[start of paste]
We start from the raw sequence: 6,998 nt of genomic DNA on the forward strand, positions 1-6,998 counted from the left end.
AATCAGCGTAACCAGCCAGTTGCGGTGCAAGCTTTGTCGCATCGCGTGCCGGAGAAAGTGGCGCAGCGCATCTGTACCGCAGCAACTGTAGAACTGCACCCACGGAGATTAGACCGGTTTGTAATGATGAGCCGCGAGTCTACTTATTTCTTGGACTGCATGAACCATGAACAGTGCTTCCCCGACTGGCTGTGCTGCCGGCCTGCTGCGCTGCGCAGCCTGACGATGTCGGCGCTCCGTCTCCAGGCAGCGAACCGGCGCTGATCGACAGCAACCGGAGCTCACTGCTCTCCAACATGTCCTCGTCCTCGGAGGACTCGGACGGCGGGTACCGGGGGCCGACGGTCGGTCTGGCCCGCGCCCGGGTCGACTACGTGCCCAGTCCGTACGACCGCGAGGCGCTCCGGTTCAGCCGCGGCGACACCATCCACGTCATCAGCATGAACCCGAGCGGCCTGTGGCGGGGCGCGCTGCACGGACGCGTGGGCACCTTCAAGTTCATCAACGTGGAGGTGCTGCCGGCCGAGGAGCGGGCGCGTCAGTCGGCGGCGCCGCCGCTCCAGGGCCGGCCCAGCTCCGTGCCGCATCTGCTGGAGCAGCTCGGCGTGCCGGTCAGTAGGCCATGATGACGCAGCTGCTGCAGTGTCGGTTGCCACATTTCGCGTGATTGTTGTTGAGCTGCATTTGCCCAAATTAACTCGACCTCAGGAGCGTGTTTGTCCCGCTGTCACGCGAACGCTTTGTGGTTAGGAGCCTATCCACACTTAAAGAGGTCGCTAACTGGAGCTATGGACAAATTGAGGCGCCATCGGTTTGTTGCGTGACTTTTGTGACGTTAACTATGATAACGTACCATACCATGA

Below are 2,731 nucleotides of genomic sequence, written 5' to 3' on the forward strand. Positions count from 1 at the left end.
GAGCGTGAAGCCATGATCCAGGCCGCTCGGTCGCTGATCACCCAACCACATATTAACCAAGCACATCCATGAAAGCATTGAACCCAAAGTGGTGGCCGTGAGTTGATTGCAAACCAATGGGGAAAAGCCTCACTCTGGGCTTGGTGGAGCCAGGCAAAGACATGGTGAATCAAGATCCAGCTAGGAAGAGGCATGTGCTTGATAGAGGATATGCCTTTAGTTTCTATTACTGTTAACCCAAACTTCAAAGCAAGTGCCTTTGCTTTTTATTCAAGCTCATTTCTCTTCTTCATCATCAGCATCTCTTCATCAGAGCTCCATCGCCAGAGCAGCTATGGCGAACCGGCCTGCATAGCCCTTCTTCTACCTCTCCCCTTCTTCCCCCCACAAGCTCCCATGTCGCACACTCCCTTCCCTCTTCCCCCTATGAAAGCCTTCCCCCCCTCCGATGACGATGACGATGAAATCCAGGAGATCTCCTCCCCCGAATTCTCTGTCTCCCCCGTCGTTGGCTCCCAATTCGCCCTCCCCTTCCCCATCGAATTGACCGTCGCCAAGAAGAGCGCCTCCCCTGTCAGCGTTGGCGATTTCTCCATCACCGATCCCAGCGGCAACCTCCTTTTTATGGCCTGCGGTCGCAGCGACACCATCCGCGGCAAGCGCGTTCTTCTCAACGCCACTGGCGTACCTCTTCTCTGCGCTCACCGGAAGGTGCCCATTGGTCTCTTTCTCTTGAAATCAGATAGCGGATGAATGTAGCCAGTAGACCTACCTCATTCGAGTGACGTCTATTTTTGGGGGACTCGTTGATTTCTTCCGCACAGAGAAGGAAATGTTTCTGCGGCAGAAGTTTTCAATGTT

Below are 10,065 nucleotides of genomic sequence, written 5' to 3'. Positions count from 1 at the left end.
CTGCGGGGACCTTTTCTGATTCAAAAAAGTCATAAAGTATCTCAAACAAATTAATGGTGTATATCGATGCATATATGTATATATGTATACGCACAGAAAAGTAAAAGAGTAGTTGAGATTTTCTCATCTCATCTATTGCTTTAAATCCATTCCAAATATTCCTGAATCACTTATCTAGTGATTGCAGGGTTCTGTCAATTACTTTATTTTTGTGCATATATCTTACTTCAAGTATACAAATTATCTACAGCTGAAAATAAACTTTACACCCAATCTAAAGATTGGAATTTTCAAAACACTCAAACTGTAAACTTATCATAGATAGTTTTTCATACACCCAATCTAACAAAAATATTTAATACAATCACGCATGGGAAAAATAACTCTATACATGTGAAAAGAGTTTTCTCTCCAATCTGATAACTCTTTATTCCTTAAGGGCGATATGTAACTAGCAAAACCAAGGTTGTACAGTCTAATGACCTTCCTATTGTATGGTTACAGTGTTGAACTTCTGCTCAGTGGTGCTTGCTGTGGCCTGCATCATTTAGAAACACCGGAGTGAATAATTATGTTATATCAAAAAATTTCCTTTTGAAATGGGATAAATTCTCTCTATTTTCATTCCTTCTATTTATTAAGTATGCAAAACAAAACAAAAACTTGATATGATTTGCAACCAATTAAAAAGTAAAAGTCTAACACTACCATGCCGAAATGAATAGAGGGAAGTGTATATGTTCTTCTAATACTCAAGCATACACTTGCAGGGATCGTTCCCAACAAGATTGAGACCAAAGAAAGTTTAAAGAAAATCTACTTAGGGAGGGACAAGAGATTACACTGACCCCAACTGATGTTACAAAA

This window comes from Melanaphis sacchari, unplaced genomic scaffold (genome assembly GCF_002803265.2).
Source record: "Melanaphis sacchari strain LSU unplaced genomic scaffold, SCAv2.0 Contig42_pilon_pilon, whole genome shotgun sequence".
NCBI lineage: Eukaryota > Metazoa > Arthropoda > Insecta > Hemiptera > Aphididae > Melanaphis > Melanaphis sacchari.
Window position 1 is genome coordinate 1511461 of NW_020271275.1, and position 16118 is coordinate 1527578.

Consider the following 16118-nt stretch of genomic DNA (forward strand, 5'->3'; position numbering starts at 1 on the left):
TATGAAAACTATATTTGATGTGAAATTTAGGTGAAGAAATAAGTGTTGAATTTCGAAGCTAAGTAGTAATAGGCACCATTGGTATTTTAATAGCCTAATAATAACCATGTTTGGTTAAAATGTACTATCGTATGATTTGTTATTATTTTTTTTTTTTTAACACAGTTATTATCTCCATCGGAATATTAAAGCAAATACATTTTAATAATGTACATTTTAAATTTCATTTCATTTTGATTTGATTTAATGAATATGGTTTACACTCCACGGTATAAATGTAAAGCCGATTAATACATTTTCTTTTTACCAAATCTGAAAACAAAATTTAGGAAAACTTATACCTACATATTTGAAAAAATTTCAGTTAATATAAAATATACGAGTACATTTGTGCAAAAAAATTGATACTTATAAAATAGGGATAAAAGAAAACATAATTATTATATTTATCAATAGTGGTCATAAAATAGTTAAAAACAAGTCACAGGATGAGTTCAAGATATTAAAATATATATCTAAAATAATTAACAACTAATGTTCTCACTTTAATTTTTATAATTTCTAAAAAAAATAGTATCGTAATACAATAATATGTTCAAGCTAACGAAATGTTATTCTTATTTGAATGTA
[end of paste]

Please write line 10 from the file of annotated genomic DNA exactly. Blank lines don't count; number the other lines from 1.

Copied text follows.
Window position 1 is genome coordinate 1511461 of NW_020271275.1, and position 16118 is coordinate 1527578.